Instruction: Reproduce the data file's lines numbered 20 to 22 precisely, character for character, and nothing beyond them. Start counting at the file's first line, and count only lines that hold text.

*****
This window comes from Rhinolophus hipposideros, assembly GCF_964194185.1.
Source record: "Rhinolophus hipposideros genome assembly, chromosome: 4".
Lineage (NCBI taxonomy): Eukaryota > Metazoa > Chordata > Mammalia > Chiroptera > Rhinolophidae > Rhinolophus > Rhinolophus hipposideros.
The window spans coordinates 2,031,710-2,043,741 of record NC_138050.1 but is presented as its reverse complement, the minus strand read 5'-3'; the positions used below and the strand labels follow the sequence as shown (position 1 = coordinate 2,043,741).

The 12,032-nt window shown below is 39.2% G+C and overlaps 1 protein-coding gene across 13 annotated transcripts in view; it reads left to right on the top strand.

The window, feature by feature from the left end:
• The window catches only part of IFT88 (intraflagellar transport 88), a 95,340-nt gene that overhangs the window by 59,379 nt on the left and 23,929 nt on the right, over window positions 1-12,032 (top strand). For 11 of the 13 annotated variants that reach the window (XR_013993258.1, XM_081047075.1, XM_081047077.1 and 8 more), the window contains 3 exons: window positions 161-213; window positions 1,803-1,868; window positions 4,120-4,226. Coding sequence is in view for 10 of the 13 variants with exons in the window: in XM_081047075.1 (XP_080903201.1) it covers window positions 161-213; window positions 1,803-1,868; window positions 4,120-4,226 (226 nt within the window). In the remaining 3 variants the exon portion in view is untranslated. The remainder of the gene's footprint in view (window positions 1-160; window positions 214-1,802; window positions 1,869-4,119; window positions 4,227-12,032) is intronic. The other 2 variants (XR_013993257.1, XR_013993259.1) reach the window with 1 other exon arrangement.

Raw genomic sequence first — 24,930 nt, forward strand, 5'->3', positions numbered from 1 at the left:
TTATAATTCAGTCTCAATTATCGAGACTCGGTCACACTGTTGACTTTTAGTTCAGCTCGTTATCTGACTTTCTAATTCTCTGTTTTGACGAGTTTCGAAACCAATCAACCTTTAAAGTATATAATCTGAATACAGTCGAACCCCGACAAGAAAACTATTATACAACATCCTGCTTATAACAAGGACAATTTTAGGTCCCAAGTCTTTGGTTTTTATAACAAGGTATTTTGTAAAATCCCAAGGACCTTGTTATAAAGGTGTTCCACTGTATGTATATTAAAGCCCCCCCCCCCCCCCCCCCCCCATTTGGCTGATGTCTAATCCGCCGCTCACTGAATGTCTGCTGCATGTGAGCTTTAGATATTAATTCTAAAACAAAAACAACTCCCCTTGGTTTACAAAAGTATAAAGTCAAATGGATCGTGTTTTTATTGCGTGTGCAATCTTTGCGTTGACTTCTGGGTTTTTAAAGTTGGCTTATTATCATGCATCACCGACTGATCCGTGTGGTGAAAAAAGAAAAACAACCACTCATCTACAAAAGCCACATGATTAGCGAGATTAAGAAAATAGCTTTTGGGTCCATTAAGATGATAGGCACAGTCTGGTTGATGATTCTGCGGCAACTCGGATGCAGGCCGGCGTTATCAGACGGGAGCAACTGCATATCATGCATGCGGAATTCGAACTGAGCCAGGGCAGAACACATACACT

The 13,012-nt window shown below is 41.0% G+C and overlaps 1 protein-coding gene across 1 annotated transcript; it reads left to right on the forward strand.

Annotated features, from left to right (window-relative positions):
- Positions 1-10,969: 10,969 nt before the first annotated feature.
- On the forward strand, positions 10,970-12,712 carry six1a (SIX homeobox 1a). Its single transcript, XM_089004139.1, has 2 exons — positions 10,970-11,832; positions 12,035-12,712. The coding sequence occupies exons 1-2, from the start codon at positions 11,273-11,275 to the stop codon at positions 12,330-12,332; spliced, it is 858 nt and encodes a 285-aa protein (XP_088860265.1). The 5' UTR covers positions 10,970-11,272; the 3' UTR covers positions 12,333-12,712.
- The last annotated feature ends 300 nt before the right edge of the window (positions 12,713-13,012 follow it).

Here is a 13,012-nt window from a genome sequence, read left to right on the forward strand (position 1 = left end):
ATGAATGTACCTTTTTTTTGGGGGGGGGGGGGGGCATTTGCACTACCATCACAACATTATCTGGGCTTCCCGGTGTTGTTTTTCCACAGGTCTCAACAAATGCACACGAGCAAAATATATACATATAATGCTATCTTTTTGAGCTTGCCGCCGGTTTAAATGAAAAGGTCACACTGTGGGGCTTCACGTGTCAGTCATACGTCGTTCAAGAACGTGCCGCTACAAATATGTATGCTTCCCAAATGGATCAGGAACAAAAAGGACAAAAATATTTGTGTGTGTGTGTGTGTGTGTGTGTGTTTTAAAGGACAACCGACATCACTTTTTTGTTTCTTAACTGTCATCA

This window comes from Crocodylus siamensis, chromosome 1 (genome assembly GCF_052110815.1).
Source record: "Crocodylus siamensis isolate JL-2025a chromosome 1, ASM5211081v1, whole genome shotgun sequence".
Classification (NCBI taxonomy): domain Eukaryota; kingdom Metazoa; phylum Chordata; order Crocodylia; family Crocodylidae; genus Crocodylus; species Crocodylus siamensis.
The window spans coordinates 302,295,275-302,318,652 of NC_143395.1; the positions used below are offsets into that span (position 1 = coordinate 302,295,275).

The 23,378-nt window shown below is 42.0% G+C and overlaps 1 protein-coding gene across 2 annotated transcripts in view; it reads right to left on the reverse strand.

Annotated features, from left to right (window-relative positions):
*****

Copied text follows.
The window spans coordinates 302,295,275-302,318,652 of NC_143395.1; the positions used below are offsets into that span (position 1 = coordinate 302,295,275).

The 23,378-nt window shown below is 42.0% G+C and overlaps 1 protein-coding gene across 2 annotated transcripts in view; it reads right to left on the reverse strand.

Annotated features, from left to right (window-relative positions):